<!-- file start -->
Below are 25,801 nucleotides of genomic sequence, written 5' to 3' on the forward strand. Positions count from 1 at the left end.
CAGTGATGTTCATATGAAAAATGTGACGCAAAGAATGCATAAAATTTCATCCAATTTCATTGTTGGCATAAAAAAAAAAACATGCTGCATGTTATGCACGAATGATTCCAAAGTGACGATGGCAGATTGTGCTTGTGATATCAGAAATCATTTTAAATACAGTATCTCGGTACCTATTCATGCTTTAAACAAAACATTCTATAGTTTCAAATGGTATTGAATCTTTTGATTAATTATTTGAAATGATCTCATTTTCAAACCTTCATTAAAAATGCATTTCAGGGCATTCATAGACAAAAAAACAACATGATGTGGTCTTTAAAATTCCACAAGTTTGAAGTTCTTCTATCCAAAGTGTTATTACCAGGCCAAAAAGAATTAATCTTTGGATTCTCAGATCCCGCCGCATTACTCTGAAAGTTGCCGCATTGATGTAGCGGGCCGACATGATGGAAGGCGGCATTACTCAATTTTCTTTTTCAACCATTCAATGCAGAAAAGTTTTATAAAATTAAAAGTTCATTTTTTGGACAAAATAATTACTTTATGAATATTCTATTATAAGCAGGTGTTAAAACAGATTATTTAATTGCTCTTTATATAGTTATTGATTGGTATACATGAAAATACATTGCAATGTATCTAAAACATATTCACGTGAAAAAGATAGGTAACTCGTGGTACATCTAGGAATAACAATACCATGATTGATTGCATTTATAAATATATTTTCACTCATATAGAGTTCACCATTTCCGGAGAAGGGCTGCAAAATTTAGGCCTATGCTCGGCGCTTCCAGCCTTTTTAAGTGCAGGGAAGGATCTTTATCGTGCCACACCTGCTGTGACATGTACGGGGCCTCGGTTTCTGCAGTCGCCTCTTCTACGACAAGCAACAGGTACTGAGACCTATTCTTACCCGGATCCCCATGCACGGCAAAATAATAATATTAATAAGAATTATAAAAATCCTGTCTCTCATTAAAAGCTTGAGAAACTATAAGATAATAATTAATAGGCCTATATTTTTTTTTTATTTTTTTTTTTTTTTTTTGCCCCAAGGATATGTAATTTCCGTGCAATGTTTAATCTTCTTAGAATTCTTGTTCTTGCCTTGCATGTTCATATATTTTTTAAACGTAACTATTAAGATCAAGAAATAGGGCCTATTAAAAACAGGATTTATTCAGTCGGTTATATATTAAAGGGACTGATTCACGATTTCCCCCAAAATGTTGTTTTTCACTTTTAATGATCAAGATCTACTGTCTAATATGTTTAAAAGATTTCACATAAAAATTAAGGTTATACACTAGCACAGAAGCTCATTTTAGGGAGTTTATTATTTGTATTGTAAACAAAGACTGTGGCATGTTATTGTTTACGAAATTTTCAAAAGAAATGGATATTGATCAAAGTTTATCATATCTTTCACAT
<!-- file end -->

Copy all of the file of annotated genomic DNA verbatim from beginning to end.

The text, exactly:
Below are 25,801 nucleotides of genomic sequence, written 5' to 3' on the forward strand. Positions count from 1 at the left end.
CAGTGATGTTCATATGAAAAATGTGACGCAAAGAATGCATAAAATTTCATCCAATTTCATTGTTGGCATAAAAAAAAAAACATGCTGCATGTTATGCACGAATGATTCCAAAGTGACGATGGCAGATTGTGCTTGTGATATCAGAAATCATTTTAAATACAGTATCTCGGTACCTATTCATGCTTTAAACAAAACATTCTATAGTTTCAAATGGTATTGAATCTTTTGATTAATTATTTGAAATGATCTCATTTTCAAACCTTCATTAAAAATGCATTTCAGGGCATTCATAGACAAAAAAACAACATGATGTGGTCTTTAAAATTCCACAAGTTTGAAGTTCTTCTATCCAAAGTGTTATTACCAGGCCAAAAAGAATTAATCTTTGGATTCTCAGATCCCGCCGCATTACTCTGAAAGTTGCCGCATTGATGTAGCGGGCCGACATGATGGAAGGCGGCATTACTCAATTTTCTTTTTCAACCATTCAATGCAGAAAAGTTTTATAAAATTAAAAGTTCATTTTTTGGACAAAATAATTACTTTATGAATATTCTATTATAAGCAGGTGTTAAAACAGATTATTTAATTGCTCTTTATATAGTTATTGATTGGTATACATGAAAATACATTGCAATGTATCTAAAACATATTCACGTGAAAAAGATAGGTAACTCGTGGTACATCTAGGAATAACAATACCATGATTGATTGCATTTATAAATATATTTTCACTCATATAGAGTTCACCATTTCCGGAGAAGGGCTGCAAAATTTAGGCCTATGCTCGGCGCTTCCAGCCTTTTTAAGTGCAGGGAAGGATCTTTATCGTGCCACACCTGCTGTGACATGTACGGGGCCTCGGTTTCTGCAGTCGCCTCTTCTACGACAAGCAACAGGTACTGAGACCTATTCTTACCCGGATCCCCATGCACGGCAAAATAATAATATTAATAAGAATTATAAAAATCCTGTCTCTCATTAAAAGCTTGAGAAACTATAAGATAATAATTAATAGGCCTATATTTTTTTTTTATTTTTTTTTTTTTTTTTTGCCCCAAGGATATGTAATTTCCGTGCAATGTTTAATCTTCTTAGAATTCTTGTTCTTGCCTTGCATGTTCATATATTTTTTAAACGTAACTATTAAGATCAAGAAATAGGGCCTATTAAAAACAGGATTTATTCAGTCGGTTATATATTAAAGGGACTGATTCACGATTTCCCCCAAAATGTTGTTTTTCACTTTTAATGATCAAGATCTACTGTCTAATATGTTTAAAAGATTTCACATAAAAATTAAGGTTATACACTAGCACAGAAGCTCATTTTAGGGAGTTTATTATTTGTATTGTAAACAAAGACTGTGGCATGTTATTGTTTACGAAATTTTCAAAAGAAATGGATATTGATCAAAGTTTATCATATCTTTCACAT